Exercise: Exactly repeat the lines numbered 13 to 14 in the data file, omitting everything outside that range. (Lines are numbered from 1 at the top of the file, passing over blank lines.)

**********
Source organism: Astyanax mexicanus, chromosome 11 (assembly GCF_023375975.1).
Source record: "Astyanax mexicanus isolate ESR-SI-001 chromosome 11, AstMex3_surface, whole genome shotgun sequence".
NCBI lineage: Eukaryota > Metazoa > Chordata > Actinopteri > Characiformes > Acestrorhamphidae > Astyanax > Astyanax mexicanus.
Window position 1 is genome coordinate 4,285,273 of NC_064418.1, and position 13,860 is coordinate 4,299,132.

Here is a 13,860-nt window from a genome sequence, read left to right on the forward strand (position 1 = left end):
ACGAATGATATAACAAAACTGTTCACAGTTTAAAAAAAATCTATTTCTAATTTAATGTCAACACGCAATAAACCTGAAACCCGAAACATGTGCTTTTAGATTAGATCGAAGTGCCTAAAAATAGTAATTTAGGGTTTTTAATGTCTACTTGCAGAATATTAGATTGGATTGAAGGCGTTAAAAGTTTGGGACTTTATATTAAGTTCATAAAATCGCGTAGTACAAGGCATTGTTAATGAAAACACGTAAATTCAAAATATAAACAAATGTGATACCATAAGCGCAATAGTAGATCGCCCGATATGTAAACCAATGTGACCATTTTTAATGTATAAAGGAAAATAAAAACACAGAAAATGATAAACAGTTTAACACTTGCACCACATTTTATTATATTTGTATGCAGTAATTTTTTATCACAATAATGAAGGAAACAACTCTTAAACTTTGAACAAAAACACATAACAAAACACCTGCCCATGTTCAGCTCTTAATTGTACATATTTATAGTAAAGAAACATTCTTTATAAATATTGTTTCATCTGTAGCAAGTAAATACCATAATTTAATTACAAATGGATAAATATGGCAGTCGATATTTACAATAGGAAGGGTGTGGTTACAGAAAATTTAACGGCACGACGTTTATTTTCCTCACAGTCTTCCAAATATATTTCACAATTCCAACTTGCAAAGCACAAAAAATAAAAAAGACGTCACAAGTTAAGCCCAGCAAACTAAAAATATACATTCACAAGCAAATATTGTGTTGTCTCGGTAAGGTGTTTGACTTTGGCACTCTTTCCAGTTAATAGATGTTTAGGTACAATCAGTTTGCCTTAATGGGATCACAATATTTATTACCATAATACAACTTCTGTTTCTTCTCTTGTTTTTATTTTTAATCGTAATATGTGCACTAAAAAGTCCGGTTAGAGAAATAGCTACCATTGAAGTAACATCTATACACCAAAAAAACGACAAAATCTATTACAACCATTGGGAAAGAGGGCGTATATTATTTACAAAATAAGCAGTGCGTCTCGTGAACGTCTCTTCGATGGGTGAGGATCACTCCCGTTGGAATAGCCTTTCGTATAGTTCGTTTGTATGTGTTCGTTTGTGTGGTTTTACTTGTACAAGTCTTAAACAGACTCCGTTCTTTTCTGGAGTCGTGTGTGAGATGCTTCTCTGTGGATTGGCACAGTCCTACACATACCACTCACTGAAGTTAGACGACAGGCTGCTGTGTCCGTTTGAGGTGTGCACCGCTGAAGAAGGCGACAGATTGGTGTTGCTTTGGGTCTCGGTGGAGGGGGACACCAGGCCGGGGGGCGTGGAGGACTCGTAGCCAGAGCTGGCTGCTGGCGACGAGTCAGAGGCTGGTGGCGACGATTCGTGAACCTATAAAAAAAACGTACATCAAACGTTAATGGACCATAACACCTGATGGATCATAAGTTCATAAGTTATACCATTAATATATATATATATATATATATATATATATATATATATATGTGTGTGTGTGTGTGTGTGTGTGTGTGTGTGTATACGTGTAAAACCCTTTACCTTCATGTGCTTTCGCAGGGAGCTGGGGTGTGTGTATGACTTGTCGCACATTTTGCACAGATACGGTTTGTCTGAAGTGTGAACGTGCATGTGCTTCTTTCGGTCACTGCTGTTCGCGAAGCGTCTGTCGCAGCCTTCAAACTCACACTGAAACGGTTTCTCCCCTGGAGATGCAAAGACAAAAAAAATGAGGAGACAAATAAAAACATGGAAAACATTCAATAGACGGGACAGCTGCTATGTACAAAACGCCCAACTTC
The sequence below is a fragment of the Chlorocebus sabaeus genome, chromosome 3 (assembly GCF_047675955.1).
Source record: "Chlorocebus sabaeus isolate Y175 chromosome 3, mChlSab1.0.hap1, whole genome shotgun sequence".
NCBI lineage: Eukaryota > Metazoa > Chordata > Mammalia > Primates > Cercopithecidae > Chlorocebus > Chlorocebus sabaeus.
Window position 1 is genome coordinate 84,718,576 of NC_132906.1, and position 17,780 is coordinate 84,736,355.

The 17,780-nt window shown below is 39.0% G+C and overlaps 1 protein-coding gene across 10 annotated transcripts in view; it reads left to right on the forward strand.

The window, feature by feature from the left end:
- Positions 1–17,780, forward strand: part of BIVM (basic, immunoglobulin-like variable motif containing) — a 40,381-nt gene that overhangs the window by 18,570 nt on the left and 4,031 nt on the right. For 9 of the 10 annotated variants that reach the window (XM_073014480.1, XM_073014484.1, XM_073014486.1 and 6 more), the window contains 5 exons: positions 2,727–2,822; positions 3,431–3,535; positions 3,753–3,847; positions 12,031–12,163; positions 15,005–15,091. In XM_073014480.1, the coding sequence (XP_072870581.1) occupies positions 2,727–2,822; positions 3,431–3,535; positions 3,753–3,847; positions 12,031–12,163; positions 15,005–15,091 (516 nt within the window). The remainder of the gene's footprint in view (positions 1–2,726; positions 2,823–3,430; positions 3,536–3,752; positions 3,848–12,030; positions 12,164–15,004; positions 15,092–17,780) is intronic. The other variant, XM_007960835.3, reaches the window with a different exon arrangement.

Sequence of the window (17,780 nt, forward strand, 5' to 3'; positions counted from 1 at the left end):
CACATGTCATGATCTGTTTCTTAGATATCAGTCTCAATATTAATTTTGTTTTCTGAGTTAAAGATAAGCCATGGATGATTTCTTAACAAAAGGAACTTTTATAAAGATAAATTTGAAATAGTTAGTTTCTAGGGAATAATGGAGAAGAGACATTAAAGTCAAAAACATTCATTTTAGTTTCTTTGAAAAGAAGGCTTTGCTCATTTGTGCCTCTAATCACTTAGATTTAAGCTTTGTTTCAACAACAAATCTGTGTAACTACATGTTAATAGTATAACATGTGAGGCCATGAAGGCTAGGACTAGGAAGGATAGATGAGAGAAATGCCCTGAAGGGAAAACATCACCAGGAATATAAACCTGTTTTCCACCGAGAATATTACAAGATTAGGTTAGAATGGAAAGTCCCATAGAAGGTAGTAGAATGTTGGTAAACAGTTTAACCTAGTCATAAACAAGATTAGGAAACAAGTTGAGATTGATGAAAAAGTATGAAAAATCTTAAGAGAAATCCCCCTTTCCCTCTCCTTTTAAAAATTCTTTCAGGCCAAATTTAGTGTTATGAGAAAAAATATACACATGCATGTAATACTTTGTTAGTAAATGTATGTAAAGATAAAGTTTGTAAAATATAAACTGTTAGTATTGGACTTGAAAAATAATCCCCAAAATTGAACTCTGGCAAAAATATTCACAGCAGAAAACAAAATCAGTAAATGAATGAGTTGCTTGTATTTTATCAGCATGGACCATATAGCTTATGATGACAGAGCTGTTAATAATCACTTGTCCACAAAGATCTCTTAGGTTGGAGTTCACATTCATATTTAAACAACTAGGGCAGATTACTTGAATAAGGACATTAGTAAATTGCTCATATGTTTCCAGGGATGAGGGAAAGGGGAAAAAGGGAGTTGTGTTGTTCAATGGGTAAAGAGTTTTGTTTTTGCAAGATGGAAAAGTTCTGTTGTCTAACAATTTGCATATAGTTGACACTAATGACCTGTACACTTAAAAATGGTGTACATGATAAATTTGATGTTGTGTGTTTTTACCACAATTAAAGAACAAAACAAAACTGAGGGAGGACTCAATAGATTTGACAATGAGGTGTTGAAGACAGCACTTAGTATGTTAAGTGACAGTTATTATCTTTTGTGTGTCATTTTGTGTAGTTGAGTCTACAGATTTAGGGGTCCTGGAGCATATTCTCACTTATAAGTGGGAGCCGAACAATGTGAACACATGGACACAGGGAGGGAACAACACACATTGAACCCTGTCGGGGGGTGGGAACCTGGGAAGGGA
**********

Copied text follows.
- Positions 1–17,780, forward strand: part of BIVM (basic, immunoglobulin-like variable motif containing) — a 40,381-nt gene that overhangs the window by 18,570 nt on the left and 4,031 nt on the right. For 9 of the 10 annotated variants that reach the window (XM_073014480.1, XM_073014484.1, XM_073014486.1 and 6 more), the window contains 5 exons: positions 2,727–2,822; positions 3,431–3,535; positions 3,753–3,847; positions 12,031–12,163; positions 15,005–15,091. In XM_073014480.1, the coding sequence (XP_072870581.1) occupies positions 2,727–2,822; positions 3,431–3,535; positions 3,753–3,847; positions 12,031–12,163; positions 15,005–15,091 (516 nt within the window). The remainder of the gene's footprint in view (positions 1–2,726; positions 2,823–3,430; positions 3,536–3,752; positions 3,848–12,030; positions 12,164–15,004; positions 15,092–17,780) is intronic. The other variant, XM_007960835.3, reaches the window with a different exon arrangement.

Sequence of the window (17,780 nt, forward strand, 5' to 3'; positions counted from 1 at the left end):